Strengths Coaching Blog

Monday, November 19, 2012

Oh…I’m a Woo!

By Ryan Darby, Gallup Learning and Development Consultant

Can you remember the first thoughts and feelings you had when you saw your talent profile? I can. I literally said, “Oh…I’m a Woo!” And my life made so much more sense. At the time, I was somewhat struggling in my career. My performance was fine, in fact, better than it had ever been. But my stress levels were high, and I was coming home day after day emotionally and physically exhausted.

At the time, I was a teacher and researcher at the University of California, San Diego. Most of my time was spent in solitary activities, such as writing and literature reviews. In fact, on the days I struggled the most, that was all I did. It wasn’t that I actively disliked these activities, it was just that they physically and emotionally drained me. When I came home from these days, I hardly had energy left to play with my young daughter or talk with my wife.

When I wasn’t laboring in solitude, I was teaching in front of a classroom or brainstorming with my colleagues. These days were completely different than my days in isolation. I felt energized and happy. I would come home eager and willing to be with my family.

It was not until I took the Clifton StrengthsFinder assessment that I finally saw this pattern and understood what was happening. I had Woo sitting right there in my top five, eagerly waiting to come out and play. Being talented in Woo meant that I drew energy and enjoyment from social interactions, especially novel ones. Interactions like teaching or working with colleagues fed my Woo and brought me the enjoyment and satisfaction that only comes from being the authentic me. When I veered too far from who I naturally was, I was essentially wearing someone else’s shoes. I could walk around for a little while, but it slowly became uncomfortable and eventually painful. The hours of solitude were perfect for others -- they just weren’t for me. And I would never be truly happy or successful until my role fit me. I’m happy to say that, although it took a little while, I was able to find that role. My role now involves a lot of people time, and I’m happier and more engaged in my work than ever before.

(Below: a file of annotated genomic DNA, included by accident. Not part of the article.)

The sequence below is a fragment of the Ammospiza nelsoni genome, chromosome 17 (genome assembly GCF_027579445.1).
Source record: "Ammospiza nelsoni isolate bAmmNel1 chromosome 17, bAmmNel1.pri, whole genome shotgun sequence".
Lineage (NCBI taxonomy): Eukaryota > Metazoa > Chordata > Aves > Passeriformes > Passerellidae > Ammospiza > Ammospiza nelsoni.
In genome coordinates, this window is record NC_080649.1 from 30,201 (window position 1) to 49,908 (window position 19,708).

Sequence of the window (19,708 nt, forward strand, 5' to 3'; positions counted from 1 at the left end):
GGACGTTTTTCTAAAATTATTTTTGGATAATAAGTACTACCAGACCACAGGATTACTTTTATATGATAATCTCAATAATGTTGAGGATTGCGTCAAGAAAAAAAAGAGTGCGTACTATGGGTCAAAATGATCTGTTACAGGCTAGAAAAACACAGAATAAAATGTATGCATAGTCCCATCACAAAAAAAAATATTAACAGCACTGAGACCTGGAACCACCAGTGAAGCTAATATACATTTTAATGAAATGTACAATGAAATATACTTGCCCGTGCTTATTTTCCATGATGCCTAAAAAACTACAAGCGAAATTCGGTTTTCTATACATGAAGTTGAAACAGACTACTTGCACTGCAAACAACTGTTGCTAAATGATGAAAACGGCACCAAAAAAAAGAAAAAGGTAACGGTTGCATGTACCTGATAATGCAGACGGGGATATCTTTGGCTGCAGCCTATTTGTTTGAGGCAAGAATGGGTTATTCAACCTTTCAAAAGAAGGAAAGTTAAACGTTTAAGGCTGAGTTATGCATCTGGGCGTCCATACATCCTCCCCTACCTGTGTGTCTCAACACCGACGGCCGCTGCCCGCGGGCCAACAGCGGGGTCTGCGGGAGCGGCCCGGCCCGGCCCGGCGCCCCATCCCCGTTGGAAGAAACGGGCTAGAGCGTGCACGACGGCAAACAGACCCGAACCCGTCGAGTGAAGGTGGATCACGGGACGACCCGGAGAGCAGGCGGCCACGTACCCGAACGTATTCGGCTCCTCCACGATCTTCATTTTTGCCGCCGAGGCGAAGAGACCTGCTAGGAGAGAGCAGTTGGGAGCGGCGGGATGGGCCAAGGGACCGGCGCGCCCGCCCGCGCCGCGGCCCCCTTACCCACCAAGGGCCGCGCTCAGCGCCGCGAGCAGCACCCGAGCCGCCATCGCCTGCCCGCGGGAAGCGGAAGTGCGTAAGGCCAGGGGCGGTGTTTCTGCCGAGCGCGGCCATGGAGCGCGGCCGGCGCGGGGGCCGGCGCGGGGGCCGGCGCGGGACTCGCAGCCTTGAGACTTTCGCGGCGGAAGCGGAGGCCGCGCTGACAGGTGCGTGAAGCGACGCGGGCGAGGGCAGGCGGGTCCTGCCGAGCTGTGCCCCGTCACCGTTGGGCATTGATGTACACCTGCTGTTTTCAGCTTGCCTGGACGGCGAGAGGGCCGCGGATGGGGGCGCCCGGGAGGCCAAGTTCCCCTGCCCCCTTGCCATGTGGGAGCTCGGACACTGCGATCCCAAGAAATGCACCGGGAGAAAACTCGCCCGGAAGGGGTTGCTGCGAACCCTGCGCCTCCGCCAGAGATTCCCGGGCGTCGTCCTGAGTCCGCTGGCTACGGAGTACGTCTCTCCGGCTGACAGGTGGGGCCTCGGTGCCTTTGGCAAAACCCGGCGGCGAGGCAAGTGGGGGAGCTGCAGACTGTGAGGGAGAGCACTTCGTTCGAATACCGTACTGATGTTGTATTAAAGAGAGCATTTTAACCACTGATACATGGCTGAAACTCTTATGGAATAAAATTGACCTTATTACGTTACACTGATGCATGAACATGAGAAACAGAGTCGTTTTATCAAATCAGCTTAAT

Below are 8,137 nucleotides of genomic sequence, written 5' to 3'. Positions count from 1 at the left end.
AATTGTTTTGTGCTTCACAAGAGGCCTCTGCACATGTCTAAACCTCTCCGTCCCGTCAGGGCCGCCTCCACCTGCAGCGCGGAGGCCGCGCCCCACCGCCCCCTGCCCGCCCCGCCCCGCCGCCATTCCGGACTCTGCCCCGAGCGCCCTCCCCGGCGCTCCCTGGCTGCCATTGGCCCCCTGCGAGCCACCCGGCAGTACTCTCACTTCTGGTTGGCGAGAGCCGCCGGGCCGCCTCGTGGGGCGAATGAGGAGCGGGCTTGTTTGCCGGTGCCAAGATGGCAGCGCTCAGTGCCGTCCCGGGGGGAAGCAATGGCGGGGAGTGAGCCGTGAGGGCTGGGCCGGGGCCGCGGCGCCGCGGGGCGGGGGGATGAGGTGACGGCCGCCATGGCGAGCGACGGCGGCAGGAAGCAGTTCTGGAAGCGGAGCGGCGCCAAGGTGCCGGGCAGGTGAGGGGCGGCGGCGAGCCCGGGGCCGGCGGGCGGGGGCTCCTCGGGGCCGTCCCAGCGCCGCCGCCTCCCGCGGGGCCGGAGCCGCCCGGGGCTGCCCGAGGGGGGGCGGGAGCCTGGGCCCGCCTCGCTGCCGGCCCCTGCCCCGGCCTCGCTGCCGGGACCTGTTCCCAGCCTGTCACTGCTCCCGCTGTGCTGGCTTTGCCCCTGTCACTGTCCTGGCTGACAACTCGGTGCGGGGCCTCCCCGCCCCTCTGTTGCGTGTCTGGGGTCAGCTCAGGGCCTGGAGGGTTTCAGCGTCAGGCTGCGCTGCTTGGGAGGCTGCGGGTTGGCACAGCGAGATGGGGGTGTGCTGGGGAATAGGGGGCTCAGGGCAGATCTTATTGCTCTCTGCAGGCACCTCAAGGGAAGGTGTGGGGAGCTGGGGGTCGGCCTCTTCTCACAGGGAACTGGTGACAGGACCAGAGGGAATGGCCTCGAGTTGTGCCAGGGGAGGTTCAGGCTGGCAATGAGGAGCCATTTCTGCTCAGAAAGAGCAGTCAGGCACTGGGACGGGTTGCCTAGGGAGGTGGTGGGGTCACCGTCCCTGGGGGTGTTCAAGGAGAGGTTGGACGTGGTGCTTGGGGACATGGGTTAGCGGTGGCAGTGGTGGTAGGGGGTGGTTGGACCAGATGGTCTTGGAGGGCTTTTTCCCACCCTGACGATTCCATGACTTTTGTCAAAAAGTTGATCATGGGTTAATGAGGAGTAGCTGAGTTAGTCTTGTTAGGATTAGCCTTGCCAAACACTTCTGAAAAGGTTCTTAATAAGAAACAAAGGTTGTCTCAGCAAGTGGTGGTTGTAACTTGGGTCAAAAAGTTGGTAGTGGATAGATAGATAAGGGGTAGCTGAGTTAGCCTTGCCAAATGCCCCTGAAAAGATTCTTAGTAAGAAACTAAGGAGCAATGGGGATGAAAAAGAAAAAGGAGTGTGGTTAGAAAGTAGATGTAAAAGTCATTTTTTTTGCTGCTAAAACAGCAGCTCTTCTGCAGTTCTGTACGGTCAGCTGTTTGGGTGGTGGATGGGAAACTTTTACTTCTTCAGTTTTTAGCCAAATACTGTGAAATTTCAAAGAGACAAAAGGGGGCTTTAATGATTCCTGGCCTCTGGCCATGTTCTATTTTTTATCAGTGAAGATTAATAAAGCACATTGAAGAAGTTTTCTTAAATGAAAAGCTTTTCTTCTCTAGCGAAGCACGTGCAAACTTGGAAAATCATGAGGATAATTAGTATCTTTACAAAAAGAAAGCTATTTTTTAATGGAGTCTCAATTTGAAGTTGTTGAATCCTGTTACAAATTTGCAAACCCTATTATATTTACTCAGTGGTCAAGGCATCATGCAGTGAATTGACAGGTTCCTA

When I coach clients, I always try to keep this experience in mind. As coaches, one of the most important things we can give our clients is an understanding of who they are and who they are not. A true understanding of what makes one unique is, I believe, the secret to success. Moreover, as I experienced, self-awareness is liberating. There is a sense of relief in knowing that you aren’t crazy; you are just you. And sometimes, that you comes with a lot of Woo.

I’m curious, do you remember your first time seeing your talent profile? What were your thoughts and feelings? Did you have a similar experience? A different one?


Dr. Ryan Darby is one of Gallup’s leading Learning and Development Consultants. He works with the world’s top organizations to transform their corporate cultures into engaging and thriving workplaces. Darby has a doctorate in psychology from the University of California, San Diego, and a bachelor’s degree from Brigham Young University. His academic expertise and publications are on the influence of emotions on decision-making and behavior. He currently lives in Washington, D.C., with his wife and daughter.

2 comments :

Domingo said...

Ryan, hello from Spain.

I first saw my talent profile two months ago. I was shocked and impressed at the results of the test. It´s amazing how exact the profile is!. A powerful tool as well !!!.

I experienced the same thoughts and feelings you describe in your article. I started working consciuosly on my talents as soon as I recovered from the initial shock.

Thanks for sharing yours with us.

Regards,
Domingo.

Craig said...

Ryan,

Thanks for sharing this; my wife's #1 Theme is Woo, and your experience was really helpful in my discussions with her about a direction to take with her work, to be more involved with people, and less with technology. Thanks!

Craig

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